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Dickson values continuity for court

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Indiana’s new chief justice will preside over a Supreme Court facing a transition that could test the stability and civility that have been its hallmarks for more than two decades.

Brent E. Dickson’s ascension to chief justice from acting chief was affirmed May 15 by the Judicial Nominating Commission. Dickson, a 26-year justice, replaces Randall Shepard, whose 25-year term as chief justice had been the nation’s longest.

The change in leadership accompanies the pending retirement of one, and perhaps two, longtime justices and unprecedented change in the court’s makeup.

DicksonBrent Dickson became chief justice May 15. He will face mandatory retirement before his term ends.

Mark Massa was appointed in March to replace Shepard. Two years prior, Steven David was named to the court to replace 14-year justice Theodore Boehm. Justice Frank Sullivan Jr., who’s been on the court nearly 19 years, announced he will retire this summer. The court’s remaining veteran, Justice Robert D. Rucker, indicated he’s undecided whether he will run for retention in November after 13 years on the Supreme Court.

Rucker joined David and Massa in endorsing Dickson to serve as chief justice. But Rucker also hinted at his uncertainty about staying on the bench in his comments to the commission.

“With upheaval in our ranks … maybe more upheaval to come,” Rucker said, Dickson “has been that steady hand, that visionary, if you will, who has done a magnificent job.”

Dickson will face mandatory retirement when he turns 75 in July 2016, before his five-year term as chief expires. He said after his selection that he has made no decision whether he will retire before then.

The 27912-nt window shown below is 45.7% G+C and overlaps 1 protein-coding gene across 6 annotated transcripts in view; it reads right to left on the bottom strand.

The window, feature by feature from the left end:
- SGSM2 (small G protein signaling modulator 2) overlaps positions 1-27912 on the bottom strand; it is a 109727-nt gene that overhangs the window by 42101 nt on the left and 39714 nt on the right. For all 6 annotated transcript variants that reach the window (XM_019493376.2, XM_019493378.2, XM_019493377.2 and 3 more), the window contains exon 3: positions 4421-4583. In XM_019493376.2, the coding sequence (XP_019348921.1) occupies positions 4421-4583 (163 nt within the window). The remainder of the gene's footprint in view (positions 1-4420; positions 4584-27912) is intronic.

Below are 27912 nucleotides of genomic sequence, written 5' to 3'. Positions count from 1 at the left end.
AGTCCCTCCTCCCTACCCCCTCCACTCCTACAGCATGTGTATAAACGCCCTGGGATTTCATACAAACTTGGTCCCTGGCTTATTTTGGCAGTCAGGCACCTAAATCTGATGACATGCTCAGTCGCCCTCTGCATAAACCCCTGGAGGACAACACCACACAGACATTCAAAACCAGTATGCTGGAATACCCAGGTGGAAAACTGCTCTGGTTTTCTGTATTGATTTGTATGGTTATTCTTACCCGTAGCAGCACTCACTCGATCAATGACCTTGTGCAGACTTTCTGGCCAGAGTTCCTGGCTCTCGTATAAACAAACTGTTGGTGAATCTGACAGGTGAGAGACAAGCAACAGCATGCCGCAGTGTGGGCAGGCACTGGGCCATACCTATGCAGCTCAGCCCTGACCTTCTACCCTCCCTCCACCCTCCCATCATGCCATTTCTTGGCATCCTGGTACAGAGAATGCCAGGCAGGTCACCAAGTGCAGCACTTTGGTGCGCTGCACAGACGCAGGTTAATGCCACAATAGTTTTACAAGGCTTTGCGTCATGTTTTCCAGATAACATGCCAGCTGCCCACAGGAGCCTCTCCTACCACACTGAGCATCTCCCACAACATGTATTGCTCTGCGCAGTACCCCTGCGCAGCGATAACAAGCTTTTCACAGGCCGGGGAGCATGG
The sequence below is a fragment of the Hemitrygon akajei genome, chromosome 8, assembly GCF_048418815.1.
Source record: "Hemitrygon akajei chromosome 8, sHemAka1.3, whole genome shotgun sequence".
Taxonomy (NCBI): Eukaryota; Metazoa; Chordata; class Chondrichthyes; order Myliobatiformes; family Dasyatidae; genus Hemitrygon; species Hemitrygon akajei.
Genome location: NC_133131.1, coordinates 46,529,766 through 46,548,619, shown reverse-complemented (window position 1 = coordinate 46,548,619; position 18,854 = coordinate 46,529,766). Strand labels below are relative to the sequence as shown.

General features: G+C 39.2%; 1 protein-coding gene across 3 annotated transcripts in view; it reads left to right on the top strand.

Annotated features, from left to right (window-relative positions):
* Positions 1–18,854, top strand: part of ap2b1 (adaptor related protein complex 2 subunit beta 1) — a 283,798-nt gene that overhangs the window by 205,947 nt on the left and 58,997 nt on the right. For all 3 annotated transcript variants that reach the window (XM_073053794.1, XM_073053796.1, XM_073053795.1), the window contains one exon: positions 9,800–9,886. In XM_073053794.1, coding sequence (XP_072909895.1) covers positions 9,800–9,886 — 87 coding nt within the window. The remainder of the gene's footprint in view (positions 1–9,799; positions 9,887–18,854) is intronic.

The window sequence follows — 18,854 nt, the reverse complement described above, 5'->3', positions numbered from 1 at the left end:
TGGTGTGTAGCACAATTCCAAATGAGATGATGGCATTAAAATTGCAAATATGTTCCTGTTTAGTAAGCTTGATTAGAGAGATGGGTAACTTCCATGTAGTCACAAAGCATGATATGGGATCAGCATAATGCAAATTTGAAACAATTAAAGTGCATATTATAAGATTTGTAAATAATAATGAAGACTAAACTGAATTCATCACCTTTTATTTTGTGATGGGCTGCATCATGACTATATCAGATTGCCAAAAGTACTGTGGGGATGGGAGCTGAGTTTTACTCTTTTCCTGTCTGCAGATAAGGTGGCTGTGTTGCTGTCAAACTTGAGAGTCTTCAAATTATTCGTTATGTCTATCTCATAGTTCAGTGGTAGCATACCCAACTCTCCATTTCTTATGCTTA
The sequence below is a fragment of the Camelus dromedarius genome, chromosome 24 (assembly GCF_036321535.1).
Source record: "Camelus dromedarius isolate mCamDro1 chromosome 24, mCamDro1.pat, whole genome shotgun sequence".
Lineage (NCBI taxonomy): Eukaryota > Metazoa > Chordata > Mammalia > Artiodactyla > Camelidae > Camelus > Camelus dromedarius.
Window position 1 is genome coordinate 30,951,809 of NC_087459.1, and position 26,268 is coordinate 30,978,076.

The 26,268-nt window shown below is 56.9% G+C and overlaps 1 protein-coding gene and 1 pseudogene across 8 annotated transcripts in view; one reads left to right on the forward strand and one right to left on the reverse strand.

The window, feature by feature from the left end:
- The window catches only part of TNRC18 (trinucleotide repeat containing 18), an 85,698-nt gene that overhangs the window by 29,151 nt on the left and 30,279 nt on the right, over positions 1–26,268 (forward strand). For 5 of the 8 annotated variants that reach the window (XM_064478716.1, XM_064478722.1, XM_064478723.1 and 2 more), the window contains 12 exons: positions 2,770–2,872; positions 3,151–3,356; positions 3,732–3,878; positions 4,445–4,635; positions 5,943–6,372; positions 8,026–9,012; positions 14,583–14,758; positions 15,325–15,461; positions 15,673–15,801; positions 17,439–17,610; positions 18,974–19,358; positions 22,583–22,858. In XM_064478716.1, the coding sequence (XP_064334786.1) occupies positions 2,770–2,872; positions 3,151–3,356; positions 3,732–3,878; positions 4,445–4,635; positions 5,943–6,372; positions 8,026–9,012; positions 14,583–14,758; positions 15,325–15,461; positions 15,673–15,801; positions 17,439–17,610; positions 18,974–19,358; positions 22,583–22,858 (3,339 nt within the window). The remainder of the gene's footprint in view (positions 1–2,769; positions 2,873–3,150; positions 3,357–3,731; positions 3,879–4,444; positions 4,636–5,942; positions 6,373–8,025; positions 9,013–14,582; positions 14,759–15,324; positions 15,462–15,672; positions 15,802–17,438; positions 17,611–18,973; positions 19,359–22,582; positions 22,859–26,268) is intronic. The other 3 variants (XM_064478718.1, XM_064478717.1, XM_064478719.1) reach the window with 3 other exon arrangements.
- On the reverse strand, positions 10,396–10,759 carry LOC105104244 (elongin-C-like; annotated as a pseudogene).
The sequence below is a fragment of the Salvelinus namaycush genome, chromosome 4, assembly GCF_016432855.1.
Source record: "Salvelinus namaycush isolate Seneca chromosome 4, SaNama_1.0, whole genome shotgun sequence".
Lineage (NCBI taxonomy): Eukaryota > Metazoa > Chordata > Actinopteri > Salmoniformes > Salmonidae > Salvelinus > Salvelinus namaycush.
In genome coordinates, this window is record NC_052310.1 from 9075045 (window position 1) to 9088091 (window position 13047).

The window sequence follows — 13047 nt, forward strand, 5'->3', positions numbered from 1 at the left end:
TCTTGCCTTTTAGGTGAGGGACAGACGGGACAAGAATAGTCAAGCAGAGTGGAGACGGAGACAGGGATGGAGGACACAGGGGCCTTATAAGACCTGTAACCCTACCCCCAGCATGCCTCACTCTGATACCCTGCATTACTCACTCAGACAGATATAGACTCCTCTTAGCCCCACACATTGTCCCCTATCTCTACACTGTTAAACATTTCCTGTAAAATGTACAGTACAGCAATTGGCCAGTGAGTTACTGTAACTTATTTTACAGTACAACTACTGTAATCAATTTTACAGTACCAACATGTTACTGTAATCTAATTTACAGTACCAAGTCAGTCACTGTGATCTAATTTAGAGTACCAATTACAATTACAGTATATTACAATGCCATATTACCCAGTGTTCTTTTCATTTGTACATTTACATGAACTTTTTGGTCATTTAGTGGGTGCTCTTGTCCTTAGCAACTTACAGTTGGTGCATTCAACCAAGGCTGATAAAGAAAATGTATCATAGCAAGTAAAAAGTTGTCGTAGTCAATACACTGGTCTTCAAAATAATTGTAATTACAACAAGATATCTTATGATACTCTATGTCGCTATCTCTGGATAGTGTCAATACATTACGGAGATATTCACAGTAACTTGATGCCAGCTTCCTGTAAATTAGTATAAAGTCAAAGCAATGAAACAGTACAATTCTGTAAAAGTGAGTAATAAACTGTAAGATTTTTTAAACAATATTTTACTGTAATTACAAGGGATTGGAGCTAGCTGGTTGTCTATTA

Should Rucker step aside, David would be the senior justice when Dickson retires.

Judicial appointment expert Charles Geyh, associate dean for research and John F. Kimberling Professor of Law at Indiana University Maurer School of Law, said Dickson’s leadership will be critical.

“I think that this is a somewhat precarious time in the history of the state Supreme Court in the limited sense that Chief Justice Shepard had a long and stable tenure,” Geyh said.

Shepard left the court in good health and one of the most respected judiciaries in the country, Geyh said, and he expects Dickson to maintain a steady course.

Dickson said as much during his appearance before the Judicial Nominating Commission.

He credited Shepard for nurturing a civil atmosphere on the court and said he wished to continue that tone and court programs that Shepard championed and developed during his tenure as chief.

“I’d like to keep things moving as they have been,” Dickson said after his selection. “Our employees needed to know civility was going to reign.” He said he hadn’t planned to run, but a growing number of voices persuaded him.

Dickson has written and spoken often on the importance of fostering civility among attorneys, and when he spoke to the commission, it was the trait he said was most important in a chief.

“No. 1 is collegial behavior and judicial temperament,” he said. He stressed the importance of justices being agreeable when they disagree, and he said the justices maintained an open-door environment in which colleagues might encourage one another to moderate the tone of a particularly harsh draft.

Scathing dissents can “have a subtle effect on how (justices) interact with each other,” he said.

Geyh said that with four or fewer years as chief, Dickson is unlikely to leave an imprint on the court that can be measured against Shepard’s quarter-century.